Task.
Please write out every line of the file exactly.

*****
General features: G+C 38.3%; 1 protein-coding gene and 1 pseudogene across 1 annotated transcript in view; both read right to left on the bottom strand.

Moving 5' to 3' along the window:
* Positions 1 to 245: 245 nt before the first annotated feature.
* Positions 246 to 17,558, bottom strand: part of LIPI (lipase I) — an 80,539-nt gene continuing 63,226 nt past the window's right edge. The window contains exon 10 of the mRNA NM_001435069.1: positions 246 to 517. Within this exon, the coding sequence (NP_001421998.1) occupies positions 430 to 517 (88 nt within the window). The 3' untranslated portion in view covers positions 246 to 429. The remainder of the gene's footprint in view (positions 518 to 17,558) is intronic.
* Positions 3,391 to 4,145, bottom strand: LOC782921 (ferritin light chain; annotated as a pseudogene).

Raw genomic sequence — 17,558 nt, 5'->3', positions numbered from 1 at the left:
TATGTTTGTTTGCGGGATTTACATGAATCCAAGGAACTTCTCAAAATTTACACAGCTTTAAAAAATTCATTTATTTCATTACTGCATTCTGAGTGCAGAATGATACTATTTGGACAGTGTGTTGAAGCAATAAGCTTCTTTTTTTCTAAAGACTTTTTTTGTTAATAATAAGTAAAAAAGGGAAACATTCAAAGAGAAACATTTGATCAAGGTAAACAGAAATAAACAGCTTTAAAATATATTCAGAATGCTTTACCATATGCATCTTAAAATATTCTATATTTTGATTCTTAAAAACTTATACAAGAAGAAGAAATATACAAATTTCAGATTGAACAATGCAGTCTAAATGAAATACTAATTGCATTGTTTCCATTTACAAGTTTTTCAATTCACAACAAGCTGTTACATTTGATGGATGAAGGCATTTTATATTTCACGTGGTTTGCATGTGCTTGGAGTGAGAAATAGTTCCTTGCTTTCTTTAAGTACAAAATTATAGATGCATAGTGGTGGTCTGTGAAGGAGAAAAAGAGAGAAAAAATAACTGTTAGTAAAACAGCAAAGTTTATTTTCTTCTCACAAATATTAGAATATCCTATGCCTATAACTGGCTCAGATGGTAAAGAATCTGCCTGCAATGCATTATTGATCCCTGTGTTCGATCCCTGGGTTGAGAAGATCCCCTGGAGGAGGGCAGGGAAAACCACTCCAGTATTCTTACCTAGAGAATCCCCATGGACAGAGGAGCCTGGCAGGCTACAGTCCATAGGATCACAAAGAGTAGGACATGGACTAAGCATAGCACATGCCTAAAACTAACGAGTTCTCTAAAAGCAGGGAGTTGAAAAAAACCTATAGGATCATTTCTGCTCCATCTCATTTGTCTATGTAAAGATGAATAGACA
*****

General features: G+C 38.3%; 1 protein-coding gene and 1 pseudogene across 1 annotated transcript in view; both read right to left on the bottom strand.

Moving 5' to 3' along the window:
* Positions 1 to 245: 245 nt before the first annotated feature.
* Positions 246 to 17,558, bottom strand: part of LIPI (lipase I) — an 80,539-nt gene continuing 63,226 nt past the window's right edge. The window contains exon 10 of the mRNA NM_001435069.1: positions 246 to 517. Within this exon, the coding sequence (NP_001421998.1) occupies positions 430 to 517 (88 nt within the window). The 3' untranslated portion in view covers positions 246 to 429. The remainder of the gene's footprint in view (positions 518 to 17,558) is intronic.
* Positions 3,391 to 4,145, bottom strand: LOC782921 (ferritin light chain; annotated as a pseudogene).

Raw genomic sequence — 17,558 nt, 5'->3', positions numbered from 1 at the left:
TATGTTTGTTTGCGGGATTTACATGAATCCAAGGAACTTCTCAAAATTTACACAGCTTTAAAAAATTCATTTATTTCATTACTGCATTCTGAGTGCAGAATGATACTATTTGGACAGTGTGTTGAAGCAATAAGCTTCTTTTTTTCTAAAGACTTTTTTTGTTAATAATAAGTAAAAAAGGGAAACATTCAAAGAGAAACATTTGATCAAGGTAAACAGAAATAAACAGCTTTAAAATATATTCAGAATGCTTTACCATATGCATCTTAAAATATTCTATATTTTGATTCTTAAAAACTTATACAAGAAGAAGAAATATACAAATTTCAGATTGAACAATGCAGTCTAAATGAAATACTAATTGCATTGTTTCCATTTACAAGTTTTTCAATTCACAACAAGCTGTTACATTTGATGGATGAAGGCATTTTATATTTCACGTGGTTTGCATGTGCTTGGAGTGAGAAATAGTTCCTTGCTTTCTTTAAGTACAAAATTATAGATGCATAGTGGTGGTCTGTGAAGGAGAAAAAGAGAGAAAAAATAACTGTTAGTAAAACAGCAAAGTTTATTTTCTTCTCACAAATATTAGAATATCCTATGCCTATAACTGGCTCAGATGGTAAAGAATCTGCCTGCAATGCATTATTGATCCCTGTGTTCGATCCCTGGGTTGAGAAGATCCCCTGGAGGAGGGCAGGGAAAACCACTCCAGTATTCTTACCTAGAGAATCCCCATGGACAGAGGAGCCTGGCAGGCTACAGTCCATAGGATCACAAAGAGTAGGACATGGACTAAGCATAGCACATGCCTAAAACTAACGAGTTCTCTAAAAGCAGGGAGTTGAAAAAAACCTATAGGATCATTTCTGCTCCATCTCATTTGTCTATGTAAAGATGAATAGACA